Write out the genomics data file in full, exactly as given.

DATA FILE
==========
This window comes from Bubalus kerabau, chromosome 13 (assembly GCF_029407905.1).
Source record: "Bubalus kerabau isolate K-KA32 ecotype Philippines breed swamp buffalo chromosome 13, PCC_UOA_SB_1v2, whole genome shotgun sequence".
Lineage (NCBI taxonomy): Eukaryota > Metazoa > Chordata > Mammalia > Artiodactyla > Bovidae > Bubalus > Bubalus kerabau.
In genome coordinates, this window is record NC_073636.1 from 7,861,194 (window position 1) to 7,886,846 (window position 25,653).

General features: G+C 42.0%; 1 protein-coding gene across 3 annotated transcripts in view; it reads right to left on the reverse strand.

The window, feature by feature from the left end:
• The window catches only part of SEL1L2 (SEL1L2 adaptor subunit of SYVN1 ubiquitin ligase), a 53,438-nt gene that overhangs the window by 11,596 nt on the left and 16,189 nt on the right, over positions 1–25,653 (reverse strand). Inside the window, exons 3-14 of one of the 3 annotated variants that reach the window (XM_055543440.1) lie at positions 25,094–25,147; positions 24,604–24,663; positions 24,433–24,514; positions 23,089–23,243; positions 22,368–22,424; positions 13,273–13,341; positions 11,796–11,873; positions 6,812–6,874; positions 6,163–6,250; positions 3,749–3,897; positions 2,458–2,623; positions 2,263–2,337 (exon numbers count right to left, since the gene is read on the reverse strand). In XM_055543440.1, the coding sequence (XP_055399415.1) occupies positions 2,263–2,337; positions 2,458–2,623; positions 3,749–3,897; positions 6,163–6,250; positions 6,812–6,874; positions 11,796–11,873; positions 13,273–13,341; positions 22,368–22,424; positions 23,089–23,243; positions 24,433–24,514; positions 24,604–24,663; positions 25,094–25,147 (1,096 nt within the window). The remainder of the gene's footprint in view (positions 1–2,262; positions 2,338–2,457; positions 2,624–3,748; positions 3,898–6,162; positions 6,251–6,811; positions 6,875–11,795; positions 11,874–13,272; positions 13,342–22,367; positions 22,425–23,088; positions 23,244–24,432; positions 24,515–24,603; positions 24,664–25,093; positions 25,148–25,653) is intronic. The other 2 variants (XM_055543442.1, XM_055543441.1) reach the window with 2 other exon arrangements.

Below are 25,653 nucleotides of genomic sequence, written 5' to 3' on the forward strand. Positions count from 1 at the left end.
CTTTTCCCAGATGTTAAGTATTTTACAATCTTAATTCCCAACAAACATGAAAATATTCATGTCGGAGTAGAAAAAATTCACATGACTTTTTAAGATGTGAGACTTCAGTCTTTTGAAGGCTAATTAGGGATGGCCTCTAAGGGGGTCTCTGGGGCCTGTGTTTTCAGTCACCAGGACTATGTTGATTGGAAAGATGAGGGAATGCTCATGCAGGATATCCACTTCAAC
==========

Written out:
This window comes from Bubalus kerabau, chromosome 13 (assembly GCF_029407905.1).
Source record: "Bubalus kerabau isolate K-KA32 ecotype Philippines breed swamp buffalo chromosome 13, PCC_UOA_SB_1v2, whole genome shotgun sequence".
Lineage (NCBI taxonomy): Eukaryota > Metazoa > Chordata > Mammalia > Artiodactyla > Bovidae > Bubalus > Bubalus kerabau.
In genome coordinates, this window is record NC_073636.1 from 7,861,194 (window position 1) to 7,886,846 (window position 25,653).

General features: G+C 42.0%; 1 protein-coding gene across 3 annotated transcripts in view; it reads right to left on the reverse strand.

The window, feature by feature from the left end:
• The window catches only part of SEL1L2 (SEL1L2 adaptor subunit of SYVN1 ubiquitin ligase), a 53,438-nt gene that overhangs the window by 11,596 nt on the left and 16,189 nt on the right, over positions 1–25,653 (reverse strand). Inside the window, exons 3-14 of one of the 3 annotated variants that reach the window (XM_055543440.1) lie at positions 25,094–25,147; positions 24,604–24,663; positions 24,433–24,514; positions 23,089–23,243; positions 22,368–22,424; positions 13,273–13,341; positions 11,796–11,873; positions 6,812–6,874; positions 6,163–6,250; positions 3,749–3,897; positions 2,458–2,623; positions 2,263–2,337 (exon numbers count right to left, since the gene is read on the reverse strand). In XM_055543440.1, the coding sequence (XP_055399415.1) occupies positions 2,263–2,337; positions 2,458–2,623; positions 3,749–3,897; positions 6,163–6,250; positions 6,812–6,874; positions 11,796–11,873; positions 13,273–13,341; positions 22,368–22,424; positions 23,089–23,243; positions 24,433–24,514; positions 24,604–24,663; positions 25,094–25,147 (1,096 nt within the window). The remainder of the gene's footprint in view (positions 1–2,262; positions 2,338–2,457; positions 2,624–3,748; positions 3,898–6,162; positions 6,251–6,811; positions 6,875–11,795; positions 11,874–13,272; positions 13,342–22,367; positions 22,425–23,088; positions 23,244–24,432; positions 24,515–24,603; positions 24,664–25,093; positions 25,148–25,653) is intronic. The other 2 variants (XM_055543442.1, XM_055543441.1) reach the window with 2 other exon arrangements.

Below are 25,653 nucleotides of genomic sequence, written 5' to 3' on the forward strand. Positions count from 1 at the left end.
CTTTTCCCAGATGTTAAGTATTTTACAATCTTAATTCCCAACAAACATGAAAATATTCATGTCGGAGTAGAAAAAATTCACATGACTTTTTAAGATGTGAGACTTCAGTCTTTTGAAGGCTAATTAGGGATGGCCTCTAAGGGGGTCTCTGGGGCCTGTGTTTTCAGTCACCAGGACTATGTTGATTGGAAAGATGAGGGAATGCTCATGCAGGATATCCACTTCAAC